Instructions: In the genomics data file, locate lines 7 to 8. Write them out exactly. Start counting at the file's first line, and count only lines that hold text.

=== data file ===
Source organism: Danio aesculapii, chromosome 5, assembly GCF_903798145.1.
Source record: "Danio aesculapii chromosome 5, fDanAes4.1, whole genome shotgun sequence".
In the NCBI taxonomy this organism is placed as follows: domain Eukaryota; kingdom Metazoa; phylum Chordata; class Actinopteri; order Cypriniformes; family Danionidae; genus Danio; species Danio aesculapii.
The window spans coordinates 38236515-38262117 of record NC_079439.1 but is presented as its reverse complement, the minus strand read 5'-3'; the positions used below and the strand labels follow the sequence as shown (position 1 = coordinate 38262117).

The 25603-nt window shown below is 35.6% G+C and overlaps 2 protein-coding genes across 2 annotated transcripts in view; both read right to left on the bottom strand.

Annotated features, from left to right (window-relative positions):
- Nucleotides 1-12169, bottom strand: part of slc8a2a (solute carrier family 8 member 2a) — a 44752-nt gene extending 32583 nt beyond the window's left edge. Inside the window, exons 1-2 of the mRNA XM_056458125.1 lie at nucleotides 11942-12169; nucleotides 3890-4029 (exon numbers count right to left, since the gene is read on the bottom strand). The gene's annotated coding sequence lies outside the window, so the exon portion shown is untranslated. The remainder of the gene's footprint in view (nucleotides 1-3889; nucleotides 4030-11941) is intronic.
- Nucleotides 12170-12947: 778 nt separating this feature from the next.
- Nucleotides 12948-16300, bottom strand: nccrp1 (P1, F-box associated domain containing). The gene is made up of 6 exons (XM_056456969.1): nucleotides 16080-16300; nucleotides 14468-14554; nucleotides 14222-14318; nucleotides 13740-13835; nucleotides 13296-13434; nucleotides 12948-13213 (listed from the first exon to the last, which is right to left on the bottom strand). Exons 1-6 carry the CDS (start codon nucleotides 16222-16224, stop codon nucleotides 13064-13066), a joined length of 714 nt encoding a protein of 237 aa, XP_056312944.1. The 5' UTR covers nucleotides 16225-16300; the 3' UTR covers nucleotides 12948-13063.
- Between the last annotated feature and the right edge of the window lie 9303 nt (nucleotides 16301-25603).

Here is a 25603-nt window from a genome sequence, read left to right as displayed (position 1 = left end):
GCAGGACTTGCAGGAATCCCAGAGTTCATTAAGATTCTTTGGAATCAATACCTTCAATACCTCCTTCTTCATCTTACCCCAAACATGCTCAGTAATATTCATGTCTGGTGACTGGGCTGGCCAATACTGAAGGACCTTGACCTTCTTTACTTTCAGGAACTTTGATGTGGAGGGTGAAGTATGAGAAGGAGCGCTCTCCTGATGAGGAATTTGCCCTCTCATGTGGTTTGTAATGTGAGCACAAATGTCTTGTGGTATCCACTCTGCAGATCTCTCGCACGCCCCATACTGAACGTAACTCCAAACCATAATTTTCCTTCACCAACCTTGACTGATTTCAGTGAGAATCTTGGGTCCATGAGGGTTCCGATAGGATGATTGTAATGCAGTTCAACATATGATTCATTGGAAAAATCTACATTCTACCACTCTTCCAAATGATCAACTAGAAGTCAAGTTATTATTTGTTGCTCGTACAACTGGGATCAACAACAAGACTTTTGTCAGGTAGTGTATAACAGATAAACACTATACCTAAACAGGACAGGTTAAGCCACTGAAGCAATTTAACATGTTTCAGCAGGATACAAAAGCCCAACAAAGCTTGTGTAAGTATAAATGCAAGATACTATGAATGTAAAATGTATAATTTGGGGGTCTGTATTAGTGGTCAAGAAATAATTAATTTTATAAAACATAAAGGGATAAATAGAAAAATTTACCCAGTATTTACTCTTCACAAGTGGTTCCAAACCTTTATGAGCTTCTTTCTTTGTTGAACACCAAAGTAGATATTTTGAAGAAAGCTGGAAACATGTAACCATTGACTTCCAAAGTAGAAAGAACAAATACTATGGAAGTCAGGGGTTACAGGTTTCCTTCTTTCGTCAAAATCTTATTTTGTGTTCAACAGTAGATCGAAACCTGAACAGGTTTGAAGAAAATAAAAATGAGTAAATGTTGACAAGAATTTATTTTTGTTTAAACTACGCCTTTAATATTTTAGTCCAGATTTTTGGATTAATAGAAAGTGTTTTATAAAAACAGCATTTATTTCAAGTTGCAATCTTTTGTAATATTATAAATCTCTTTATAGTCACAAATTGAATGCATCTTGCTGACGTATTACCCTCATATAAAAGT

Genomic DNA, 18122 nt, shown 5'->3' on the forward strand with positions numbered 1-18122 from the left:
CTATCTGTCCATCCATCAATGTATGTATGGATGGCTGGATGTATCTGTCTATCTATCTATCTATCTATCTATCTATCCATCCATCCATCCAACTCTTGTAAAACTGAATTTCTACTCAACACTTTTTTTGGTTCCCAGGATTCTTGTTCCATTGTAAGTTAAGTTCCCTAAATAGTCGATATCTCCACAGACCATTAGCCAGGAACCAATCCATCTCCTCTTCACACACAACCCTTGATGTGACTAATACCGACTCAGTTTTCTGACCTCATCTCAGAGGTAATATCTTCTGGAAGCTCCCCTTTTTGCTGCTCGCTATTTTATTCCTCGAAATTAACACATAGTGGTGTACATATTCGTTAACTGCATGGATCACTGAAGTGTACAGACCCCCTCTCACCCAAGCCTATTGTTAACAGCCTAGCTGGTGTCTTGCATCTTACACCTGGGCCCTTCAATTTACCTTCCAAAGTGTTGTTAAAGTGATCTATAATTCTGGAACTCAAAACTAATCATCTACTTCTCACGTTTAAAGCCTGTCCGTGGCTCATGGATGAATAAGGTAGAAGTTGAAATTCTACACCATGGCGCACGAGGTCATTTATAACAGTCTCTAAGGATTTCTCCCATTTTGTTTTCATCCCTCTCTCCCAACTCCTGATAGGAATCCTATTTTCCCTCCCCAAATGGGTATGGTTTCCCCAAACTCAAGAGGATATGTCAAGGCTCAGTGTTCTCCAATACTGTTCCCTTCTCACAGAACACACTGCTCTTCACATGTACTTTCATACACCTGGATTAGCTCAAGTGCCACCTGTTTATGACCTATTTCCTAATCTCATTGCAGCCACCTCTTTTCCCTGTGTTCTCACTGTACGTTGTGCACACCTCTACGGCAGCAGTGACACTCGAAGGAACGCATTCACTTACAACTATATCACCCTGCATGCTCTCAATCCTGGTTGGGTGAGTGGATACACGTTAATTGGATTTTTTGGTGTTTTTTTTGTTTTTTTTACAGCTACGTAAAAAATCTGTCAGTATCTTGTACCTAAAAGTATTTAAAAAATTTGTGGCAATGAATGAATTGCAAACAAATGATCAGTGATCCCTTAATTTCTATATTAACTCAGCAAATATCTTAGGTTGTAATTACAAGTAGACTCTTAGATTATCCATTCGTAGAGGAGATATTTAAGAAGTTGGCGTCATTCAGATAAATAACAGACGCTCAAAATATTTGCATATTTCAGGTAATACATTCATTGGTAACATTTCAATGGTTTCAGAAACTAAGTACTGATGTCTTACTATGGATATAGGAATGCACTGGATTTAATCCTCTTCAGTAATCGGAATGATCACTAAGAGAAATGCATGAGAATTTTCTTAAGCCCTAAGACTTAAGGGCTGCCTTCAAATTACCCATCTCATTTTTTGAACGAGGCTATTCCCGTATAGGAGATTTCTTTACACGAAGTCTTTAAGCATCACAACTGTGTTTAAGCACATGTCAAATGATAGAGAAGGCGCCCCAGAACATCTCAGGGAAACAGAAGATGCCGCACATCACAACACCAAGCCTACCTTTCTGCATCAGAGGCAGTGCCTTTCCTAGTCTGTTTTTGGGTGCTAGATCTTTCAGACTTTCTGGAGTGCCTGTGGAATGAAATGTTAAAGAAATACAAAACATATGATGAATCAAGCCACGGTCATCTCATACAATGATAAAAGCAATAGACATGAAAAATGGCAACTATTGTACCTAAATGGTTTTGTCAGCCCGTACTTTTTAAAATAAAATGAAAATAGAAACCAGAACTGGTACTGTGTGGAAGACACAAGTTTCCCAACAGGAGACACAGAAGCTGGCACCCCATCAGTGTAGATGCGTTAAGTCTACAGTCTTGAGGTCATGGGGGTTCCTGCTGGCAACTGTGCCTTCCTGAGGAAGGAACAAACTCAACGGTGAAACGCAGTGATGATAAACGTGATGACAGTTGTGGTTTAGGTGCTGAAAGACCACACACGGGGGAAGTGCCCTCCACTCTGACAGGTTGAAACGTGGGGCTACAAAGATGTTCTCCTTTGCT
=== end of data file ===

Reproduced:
- Nucleotides 1-12169, bottom strand: part of slc8a2a (solute carrier family 8 member 2a) — a 44752-nt gene extending 32583 nt beyond the window's left edge. Inside the window, exons 1-2 of the mRNA XM_056458125.1 lie at nucleotides 11942-12169; nucleotides 3890-4029 (exon numbers count right to left, since the gene is read on the bottom strand). The gene's annotated coding sequence lies outside the window, so the exon portion shown is untranslated. The remainder of the gene's footprint in view (nucleotides 1-3889; nucleotides 4030-11941) is intronic.
- Nucleotides 12170-12947: 778 nt separating this feature from the next.